Safety of Theta Burst Stimulation

        Transcranial magnetic stimulation (TMS) was recently approved by the U.S. Food and Drug Administration for the treatment of depression. In their study, Grossheinrich et al. (pages 778–784) evaluate the safety of one approach to delivering TMS called theta burst stimulation (TBS). In this approach, high frequency (50–100 Hz) TMS is delivered in “bursts” with a frequency of 5 Hz, i.e., the frequency of the theta oscillations of the electroencephalography. The authors administered intermittent, continuous, and sham TBS over the dorsolateral or medial prefrontal cortex in healthy volunteers to evaluate its safety. Overall, they found this approach to be safe and well-tolerated by subjects, although one subject had a vaso-vagal reaction to the TBS.

        Genetic Influence on Depression and Treatment Outcome

        Perlis et al. (pages 785–791) assessed the impact of variations in 19 candidate genes on response over 6 weeks in 250 duloxetine-treated patients in a double-blind study of major depressive disorder (MDD). This study failed to replicate differences in clinical response related to variation in the serotonin-2A receptor gene, but it did find that a polymorphism in the catechol-O-methyltransferase (COMT) gene was associated with symptom change.
        In 4,785 twin pairs from the Swedish Twin Registry, Kendler et al. (pages 808–811) found that early age at onset in depressed twins predicted the risk for major depression in their co-twins, while late age at onset predicted the co-twin risk for vascular disease. These results suggest that early- and late-onset depression seem to be distinct diseases.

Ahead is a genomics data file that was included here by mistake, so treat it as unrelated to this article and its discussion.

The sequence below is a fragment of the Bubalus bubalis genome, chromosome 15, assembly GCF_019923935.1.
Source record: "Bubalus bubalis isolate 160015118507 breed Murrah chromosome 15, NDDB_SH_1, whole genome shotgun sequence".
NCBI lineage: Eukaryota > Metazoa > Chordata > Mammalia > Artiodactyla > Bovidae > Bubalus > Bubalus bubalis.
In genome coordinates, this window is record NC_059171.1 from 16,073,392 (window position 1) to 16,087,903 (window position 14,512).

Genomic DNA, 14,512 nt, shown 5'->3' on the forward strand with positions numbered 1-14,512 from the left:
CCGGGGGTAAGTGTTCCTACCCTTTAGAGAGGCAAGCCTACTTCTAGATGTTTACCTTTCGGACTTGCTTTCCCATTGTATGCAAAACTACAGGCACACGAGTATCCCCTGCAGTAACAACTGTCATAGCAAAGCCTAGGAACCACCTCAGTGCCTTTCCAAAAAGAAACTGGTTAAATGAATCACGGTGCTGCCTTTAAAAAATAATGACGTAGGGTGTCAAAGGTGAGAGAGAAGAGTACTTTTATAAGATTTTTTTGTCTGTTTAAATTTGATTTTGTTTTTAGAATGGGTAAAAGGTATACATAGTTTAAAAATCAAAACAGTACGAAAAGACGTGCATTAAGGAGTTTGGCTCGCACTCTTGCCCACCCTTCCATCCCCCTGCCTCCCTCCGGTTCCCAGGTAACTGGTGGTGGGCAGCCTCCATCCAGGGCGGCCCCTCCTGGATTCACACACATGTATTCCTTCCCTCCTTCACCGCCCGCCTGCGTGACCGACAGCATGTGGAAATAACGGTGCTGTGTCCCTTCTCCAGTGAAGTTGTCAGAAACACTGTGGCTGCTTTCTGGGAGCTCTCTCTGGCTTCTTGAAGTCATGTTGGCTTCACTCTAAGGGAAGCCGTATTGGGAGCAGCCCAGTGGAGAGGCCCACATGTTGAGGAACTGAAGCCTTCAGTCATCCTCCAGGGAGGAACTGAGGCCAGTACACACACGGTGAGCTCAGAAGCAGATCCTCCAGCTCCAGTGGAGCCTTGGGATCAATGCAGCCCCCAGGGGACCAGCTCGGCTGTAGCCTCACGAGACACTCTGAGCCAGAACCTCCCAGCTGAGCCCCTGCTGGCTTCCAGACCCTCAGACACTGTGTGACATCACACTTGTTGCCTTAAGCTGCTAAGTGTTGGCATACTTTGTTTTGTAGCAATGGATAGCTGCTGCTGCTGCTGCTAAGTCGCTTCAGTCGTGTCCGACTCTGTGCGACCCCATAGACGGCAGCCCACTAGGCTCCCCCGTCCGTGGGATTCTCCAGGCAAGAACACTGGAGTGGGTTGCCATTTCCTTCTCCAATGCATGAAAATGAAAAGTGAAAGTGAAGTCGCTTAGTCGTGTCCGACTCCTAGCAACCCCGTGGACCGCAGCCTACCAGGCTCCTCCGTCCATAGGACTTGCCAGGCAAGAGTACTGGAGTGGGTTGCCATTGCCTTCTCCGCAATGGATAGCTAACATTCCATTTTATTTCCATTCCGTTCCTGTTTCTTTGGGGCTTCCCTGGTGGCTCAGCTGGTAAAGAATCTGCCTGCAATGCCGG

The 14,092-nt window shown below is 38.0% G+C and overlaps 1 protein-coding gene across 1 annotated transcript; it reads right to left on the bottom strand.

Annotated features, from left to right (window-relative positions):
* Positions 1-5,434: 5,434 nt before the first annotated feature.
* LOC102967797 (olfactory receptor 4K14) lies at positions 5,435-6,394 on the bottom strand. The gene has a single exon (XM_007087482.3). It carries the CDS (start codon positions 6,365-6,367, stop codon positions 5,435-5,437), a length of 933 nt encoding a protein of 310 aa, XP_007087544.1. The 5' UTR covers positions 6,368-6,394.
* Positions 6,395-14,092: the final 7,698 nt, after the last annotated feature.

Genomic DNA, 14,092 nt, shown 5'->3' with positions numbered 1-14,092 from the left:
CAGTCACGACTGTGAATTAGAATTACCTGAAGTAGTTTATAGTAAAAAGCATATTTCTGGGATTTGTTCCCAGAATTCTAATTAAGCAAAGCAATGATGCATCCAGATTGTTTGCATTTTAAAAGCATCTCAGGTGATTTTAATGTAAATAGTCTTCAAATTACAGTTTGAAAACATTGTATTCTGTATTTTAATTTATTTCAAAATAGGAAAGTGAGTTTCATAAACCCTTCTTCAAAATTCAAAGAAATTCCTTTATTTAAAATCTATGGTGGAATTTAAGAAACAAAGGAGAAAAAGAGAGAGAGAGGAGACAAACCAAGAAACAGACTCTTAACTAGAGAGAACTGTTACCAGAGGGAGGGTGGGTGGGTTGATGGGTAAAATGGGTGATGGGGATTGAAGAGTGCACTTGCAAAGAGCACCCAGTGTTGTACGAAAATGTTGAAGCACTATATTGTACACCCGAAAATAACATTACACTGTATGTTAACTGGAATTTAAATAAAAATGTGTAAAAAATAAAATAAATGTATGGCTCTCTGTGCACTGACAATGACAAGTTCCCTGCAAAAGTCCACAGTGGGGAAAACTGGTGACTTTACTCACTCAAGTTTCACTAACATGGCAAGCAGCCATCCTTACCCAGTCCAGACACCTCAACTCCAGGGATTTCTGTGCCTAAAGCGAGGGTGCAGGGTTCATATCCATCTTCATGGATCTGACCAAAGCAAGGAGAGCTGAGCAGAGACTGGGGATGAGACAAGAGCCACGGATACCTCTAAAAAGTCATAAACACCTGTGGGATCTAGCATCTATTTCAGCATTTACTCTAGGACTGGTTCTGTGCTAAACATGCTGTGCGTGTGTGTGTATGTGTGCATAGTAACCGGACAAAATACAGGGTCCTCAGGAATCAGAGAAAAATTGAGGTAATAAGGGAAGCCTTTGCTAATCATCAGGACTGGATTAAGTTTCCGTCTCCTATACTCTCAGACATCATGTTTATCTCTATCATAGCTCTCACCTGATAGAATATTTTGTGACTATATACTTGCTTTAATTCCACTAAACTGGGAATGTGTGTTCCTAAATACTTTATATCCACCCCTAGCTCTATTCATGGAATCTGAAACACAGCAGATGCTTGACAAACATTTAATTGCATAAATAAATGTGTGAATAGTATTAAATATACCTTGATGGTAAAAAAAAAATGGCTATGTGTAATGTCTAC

Distinct Biological Profiles of Depression & Stress

        Van Eijndhoven et al. (pages 812–818) performed a volumetric assessment of amygdala and hippocampus in a sample of unmedicated, first episode MDD patients in comparison with recovered first episode patients and healthy controls. The results show that a state-related increase of amygdala volume can be detected early in the course of MDD.
        Reductions in occipital cortex gamma-aminobutyric acid (GABA) levels had been described in subgroups of depressed patients, but the relationship to antidepressant treatment response was not yet clear. Price et al. (pages 792–800) compared the cortical amino acid neurotransmitter levels of patients with treatment-resistant depression (TRD), non-treatment-resistant MDD patients, and healthy volunteers. Occipital GABA levels in TRD patients were reduced in comparison to the other groups, while non-TRD patients resembled controls. These findings provide initial evidence for a distinct neuronal amino acid profile in TRD patients.
        Wirtz et al. (pages 801–807) determined the effects of depressive symptom severity on the circulating soluble adhesion molecule (sP-selectin) response to an acute exercise challenge in male patients with heart failure (HF) compared to controls. In HF patients, but not in controls, higher depression scores were associated with higher sP-selectin levels at pre- and post-exercise time points and with greater increases in sP-selectin levels over time in response to exercise.
        Stress-induced analgesia is associated with posttraumatic stress disorder (PTSD). Kraus et al. (pages 819–822) now report that in borderline personality disorder (BPD) patients diagnosed with PTSD, a thermal stimulus that causes discomfort deactivated the amygdala, a brain region that contributes to the intensity of emotional responses. However, no difference in pain sensitivity was found between those with or without PTSD, and amygdala deactivation was independent of BPD symptom severity and dissociation.